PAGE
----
By a substantial margin, King County’s voters have placed immense trust in the hands of the County Council and Executive Dow Constantine. In Tuesday’s election, they assigned to county government responsibility for appointing the sheriff and managing the office structure. That reverses the voters’ 1996 decision to elect a sheriff directly accountable to the people.
While county government has long held the power to set the sheriff’s budget, the new changes to the county charter put law enforcement fully under county authority.
The successful campaign gained momentum from this year’s Black Lives Matter-driven calls for policing reform. But soon begins the hard work of governance.
The council and Constantine so strongly desired to control the sheriff’s office that they asked voters for this power two different ways on the ballot. Most voters said yes to both. Voters must remember the promises that were part of this request and hold county government fully accountable.
That means watching the council for any signs of cronyism or micromanagement. The County Council must learn from the Seattle City Council’s haphazard manipulation of the Seattle Police Department and govern more responsibly.
One big test will play out in public. The change allows Sheriff Mitzi Johanknecht to serve out her elected term, giving the council until the end of 2021 to decide on reappointment or replacement. With an appointed sheriff, officials promised a depoliticized, national search for the best qualified sheriff possible — not the person best at running for office. Constantine will nominate the sheriff for the council to confirm. Each must be held accountable for this hire.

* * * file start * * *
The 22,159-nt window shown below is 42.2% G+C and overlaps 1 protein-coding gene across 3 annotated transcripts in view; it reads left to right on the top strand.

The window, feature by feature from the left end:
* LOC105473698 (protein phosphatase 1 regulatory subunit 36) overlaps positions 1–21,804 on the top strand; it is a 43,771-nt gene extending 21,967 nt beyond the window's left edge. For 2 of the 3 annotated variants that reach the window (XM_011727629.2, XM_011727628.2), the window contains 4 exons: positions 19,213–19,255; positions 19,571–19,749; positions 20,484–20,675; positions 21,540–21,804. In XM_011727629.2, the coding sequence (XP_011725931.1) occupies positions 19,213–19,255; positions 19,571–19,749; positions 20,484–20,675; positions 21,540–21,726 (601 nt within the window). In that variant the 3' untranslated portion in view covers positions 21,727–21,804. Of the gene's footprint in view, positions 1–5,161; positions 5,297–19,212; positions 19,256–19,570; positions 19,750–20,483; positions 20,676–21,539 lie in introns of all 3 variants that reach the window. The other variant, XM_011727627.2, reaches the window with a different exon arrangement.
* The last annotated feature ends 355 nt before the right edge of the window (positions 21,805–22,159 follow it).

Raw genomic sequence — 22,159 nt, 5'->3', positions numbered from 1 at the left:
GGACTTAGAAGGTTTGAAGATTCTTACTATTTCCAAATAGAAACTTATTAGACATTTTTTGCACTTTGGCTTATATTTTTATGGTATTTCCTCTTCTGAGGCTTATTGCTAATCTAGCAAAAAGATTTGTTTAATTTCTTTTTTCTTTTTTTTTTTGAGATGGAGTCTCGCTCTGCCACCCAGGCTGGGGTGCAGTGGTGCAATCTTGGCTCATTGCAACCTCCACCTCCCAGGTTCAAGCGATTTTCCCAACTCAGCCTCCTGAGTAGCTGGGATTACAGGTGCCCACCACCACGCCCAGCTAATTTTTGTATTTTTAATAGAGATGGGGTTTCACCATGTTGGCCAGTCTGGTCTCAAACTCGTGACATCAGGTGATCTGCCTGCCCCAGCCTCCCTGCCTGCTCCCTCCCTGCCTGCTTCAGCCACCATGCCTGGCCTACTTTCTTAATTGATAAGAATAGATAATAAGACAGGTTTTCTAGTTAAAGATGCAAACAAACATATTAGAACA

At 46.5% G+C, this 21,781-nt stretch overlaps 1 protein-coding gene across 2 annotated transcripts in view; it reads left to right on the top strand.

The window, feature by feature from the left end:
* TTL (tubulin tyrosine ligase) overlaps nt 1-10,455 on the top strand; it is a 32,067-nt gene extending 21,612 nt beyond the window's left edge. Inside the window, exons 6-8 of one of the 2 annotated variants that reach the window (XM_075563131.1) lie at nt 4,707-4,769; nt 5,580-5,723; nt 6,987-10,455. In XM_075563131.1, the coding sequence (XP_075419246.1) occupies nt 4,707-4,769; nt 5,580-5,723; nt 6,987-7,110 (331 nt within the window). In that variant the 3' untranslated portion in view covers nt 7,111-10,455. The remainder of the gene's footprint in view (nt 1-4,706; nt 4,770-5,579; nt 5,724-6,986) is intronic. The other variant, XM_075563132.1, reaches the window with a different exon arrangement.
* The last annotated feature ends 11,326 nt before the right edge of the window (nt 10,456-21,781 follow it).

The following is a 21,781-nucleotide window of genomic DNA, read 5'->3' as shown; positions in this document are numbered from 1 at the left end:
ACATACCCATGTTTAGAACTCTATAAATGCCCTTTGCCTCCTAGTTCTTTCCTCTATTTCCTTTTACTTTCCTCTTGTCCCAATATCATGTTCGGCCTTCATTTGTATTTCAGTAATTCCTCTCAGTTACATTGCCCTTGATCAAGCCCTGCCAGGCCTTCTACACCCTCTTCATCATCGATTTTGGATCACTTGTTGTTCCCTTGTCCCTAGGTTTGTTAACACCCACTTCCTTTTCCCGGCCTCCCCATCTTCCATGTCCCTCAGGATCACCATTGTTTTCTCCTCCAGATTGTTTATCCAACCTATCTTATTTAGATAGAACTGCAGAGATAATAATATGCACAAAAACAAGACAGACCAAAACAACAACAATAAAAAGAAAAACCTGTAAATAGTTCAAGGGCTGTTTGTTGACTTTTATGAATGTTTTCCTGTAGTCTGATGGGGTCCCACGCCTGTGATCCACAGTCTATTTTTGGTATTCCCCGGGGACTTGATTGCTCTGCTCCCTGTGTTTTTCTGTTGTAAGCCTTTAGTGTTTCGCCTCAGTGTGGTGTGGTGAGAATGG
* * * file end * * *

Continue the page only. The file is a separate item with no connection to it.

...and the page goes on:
More than a dozen cities and agencies around King County pay the sheriff’s office to handle local policing. Those relationships must be carefully maintained as the council considers reforms to policing practices.
The council also bears responsibility for ensuring deputies are held fully accountable for their conduct. A separate amendment passed overwhelmingly that inserts into the charter subpoena power for the county Office of Law Enforcement Oversight. Deputies’ contracts have exempted them from this important accountability mechanism. The council and Constantine now have a duty to strike a stronger deal.
The council must also be straightforward about the mission of county law enforcement and how potential reforms — such as handing off some crisis responses to social workers or mental-health professionals — can be done safely.
Council members said they wanted appointment and management power because they wanted civilians to oversee policing, not because they faulted Johanknecht and wanted her out.
They must prove it, or voters should remember why they chose in 1996 to separate the sheriff’s selection and duties from council control.